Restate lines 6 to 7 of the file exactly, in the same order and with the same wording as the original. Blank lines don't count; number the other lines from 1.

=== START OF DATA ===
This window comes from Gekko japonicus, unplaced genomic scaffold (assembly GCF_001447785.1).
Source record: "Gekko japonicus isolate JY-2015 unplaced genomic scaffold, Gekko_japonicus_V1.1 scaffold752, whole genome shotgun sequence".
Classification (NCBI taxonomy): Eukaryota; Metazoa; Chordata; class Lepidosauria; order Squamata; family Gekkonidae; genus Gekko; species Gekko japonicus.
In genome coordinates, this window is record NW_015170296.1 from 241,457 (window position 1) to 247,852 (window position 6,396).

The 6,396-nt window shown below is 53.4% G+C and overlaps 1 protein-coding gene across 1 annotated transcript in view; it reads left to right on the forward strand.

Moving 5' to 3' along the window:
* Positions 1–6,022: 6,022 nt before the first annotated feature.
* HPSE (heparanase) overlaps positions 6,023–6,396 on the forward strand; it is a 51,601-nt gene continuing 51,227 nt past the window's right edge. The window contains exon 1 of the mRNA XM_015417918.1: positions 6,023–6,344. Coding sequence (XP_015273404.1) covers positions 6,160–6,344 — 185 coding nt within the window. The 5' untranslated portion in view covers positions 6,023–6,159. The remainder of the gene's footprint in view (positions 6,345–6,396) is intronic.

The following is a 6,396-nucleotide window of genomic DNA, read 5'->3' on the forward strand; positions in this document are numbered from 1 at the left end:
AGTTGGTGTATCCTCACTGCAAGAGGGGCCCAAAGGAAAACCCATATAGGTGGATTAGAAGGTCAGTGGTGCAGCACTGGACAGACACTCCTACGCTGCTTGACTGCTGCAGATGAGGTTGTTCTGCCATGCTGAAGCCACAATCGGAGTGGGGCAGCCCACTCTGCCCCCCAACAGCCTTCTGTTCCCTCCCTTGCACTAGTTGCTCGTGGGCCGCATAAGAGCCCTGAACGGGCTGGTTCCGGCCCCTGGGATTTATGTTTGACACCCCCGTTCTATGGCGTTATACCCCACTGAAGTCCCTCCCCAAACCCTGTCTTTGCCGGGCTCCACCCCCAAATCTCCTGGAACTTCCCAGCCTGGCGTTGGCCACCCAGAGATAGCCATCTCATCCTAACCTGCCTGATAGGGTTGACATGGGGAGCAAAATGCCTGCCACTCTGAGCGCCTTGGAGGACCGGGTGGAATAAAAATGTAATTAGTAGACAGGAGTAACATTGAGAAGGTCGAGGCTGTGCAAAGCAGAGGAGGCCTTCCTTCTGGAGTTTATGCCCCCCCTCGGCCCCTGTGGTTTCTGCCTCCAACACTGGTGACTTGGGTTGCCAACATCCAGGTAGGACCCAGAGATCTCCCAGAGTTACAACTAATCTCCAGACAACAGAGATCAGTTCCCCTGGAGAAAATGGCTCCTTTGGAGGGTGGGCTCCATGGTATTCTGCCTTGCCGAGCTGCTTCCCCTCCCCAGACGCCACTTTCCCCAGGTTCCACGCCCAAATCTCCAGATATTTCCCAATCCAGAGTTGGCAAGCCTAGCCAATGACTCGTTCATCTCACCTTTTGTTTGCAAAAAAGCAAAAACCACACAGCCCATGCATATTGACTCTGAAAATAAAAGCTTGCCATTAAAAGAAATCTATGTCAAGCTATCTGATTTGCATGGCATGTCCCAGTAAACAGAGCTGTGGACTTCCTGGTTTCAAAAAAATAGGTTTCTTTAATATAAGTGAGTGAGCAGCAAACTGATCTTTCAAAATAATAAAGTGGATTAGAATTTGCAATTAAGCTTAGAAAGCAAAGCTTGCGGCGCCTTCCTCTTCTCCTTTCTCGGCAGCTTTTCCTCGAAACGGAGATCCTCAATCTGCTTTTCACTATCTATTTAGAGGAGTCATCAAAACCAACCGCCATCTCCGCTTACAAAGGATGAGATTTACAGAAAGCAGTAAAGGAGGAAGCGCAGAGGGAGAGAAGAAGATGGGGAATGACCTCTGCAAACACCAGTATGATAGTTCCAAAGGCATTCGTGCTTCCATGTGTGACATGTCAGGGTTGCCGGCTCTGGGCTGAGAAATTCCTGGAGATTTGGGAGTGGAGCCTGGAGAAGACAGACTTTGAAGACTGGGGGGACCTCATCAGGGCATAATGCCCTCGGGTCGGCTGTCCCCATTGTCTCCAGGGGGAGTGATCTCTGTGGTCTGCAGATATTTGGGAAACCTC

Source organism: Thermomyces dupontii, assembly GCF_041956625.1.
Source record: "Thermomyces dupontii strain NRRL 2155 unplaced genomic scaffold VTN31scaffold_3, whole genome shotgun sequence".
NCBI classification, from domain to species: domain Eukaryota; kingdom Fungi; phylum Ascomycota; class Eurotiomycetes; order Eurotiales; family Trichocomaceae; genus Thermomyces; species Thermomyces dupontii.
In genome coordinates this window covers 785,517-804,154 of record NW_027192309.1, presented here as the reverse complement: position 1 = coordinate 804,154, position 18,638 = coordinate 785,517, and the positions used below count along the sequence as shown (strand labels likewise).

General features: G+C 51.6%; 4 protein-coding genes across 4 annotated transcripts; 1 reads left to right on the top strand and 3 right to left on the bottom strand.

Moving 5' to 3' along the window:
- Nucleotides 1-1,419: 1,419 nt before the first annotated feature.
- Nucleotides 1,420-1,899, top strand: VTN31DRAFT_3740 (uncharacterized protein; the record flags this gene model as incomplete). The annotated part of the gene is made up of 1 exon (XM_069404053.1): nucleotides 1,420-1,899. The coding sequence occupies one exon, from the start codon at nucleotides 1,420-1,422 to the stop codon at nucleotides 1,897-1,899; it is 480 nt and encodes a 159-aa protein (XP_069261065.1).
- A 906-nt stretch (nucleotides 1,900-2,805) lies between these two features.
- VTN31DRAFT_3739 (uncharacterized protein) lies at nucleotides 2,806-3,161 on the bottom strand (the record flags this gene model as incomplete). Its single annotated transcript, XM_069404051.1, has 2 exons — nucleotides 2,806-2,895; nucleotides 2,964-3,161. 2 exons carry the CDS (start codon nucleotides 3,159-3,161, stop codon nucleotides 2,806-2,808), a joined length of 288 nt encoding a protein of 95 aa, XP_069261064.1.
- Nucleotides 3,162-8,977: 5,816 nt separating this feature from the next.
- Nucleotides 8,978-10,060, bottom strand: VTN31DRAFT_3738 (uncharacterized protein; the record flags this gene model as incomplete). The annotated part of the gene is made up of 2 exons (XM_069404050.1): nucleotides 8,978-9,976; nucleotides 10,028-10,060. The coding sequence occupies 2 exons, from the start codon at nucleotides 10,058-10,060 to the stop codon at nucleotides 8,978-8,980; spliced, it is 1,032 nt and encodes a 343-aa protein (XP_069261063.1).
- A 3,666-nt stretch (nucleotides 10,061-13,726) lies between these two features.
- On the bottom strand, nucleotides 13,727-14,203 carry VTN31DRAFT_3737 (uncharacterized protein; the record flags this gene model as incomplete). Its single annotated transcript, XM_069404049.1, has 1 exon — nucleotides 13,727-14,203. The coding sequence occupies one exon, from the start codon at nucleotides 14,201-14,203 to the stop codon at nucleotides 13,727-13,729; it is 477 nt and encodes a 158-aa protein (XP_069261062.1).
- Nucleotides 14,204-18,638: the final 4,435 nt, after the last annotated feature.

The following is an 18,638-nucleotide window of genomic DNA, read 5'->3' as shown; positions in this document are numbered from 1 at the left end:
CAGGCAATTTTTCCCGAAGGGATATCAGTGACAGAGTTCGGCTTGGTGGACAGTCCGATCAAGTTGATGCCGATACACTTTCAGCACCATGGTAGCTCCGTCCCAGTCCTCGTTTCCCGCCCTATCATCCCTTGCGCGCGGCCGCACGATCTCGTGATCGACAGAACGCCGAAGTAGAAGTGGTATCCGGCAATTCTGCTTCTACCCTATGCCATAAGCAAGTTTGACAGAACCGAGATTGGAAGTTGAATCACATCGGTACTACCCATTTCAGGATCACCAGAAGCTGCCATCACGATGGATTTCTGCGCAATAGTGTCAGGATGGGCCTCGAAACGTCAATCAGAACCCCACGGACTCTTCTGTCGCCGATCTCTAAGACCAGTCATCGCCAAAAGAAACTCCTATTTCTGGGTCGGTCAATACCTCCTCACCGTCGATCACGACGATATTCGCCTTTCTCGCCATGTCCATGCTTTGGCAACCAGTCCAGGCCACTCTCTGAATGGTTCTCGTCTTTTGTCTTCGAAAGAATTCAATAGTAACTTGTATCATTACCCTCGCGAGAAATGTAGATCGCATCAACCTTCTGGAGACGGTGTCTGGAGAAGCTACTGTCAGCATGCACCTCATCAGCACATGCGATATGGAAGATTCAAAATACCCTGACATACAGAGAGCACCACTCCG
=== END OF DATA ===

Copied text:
Moving 5' to 3' along the window:
* Positions 1–6,022: 6,022 nt before the first annotated feature.